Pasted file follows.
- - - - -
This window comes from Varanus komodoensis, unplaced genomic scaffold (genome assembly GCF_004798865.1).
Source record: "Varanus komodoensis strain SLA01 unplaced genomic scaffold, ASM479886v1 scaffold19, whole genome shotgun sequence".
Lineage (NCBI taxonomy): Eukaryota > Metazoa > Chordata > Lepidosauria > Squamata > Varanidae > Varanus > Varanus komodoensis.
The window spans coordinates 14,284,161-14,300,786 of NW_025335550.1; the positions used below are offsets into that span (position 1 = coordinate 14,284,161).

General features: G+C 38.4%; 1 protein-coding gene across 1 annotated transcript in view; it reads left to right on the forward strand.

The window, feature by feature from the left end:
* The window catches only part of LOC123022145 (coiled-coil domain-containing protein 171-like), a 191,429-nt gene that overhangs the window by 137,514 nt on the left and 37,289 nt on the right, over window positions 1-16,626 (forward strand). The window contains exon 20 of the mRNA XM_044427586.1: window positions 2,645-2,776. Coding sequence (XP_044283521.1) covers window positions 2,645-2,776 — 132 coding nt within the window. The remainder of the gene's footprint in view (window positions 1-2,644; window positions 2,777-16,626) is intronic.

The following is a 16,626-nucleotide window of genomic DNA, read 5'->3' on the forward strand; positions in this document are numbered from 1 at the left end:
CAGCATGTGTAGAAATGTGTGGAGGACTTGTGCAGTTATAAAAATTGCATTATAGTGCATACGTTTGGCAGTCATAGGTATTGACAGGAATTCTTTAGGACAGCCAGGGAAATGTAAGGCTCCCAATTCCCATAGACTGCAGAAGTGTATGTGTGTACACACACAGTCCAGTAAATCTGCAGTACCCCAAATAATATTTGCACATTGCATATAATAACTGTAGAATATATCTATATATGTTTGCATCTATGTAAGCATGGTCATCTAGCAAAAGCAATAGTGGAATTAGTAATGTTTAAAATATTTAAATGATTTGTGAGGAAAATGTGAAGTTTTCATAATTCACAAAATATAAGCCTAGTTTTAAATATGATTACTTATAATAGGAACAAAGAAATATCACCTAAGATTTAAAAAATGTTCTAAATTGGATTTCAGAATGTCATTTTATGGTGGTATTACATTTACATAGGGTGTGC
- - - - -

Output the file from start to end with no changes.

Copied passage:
This window comes from Varanus komodoensis, unplaced genomic scaffold (genome assembly GCF_004798865.1).
Source record: "Varanus komodoensis strain SLA01 unplaced genomic scaffold, ASM479886v1 scaffold19, whole genome shotgun sequence".
Lineage (NCBI taxonomy): Eukaryota > Metazoa > Chordata > Lepidosauria > Squamata > Varanidae > Varanus > Varanus komodoensis.
The window spans coordinates 14,284,161-14,300,786 of NW_025335550.1; the positions used below are offsets into that span (position 1 = coordinate 14,284,161).

General features: G+C 38.4%; 1 protein-coding gene across 1 annotated transcript in view; it reads left to right on the forward strand.

The window, feature by feature from the left end:
* The window catches only part of LOC123022145 (coiled-coil domain-containing protein 171-like), a 191,429-nt gene that overhangs the window by 137,514 nt on the left and 37,289 nt on the right, over window positions 1-16,626 (forward strand). The window contains exon 20 of the mRNA XM_044427586.1: window positions 2,645-2,776. Coding sequence (XP_044283521.1) covers window positions 2,645-2,776 — 132 coding nt within the window. The remainder of the gene's footprint in view (window positions 1-2,644; window positions 2,777-16,626) is intronic.

The following is a 16,626-nucleotide window of genomic DNA, read 5'->3' on the forward strand; positions in this document are numbered from 1 at the left end:
CAGCATGTGTAGAAATGTGTGGAGGACTTGTGCAGTTATAAAAATTGCATTATAGTGCATACGTTTGGCAGTCATAGGTATTGACAGGAATTCTTTAGGACAGCCAGGGAAATGTAAGGCTCCCAATTCCCATAGACTGCAGAAGTGTATGTGTGTACACACACAGTCCAGTAAATCTGCAGTACCCCAAATAATATTTGCACATTGCATATAATAACTGTAGAATATATCTATATATGTTTGCATCTATGTAAGCATGGTCATCTAGCAAAAGCAATAGTGGAATTAGTAATGTTTAAAATATTTAAATGATTTGTGAGGAAAATGTGAAGTTTTCATAATTCACAAAATATAAGCCTAGTTTTAAATATGATTACTTATAATAGGAACAAAGAAATATCACCTAAGATTTAAAAAATGTTCTAAATTGGATTTCAGAATGTCATTTTATGGTGGTATTACATTTACATAGGGTGTGC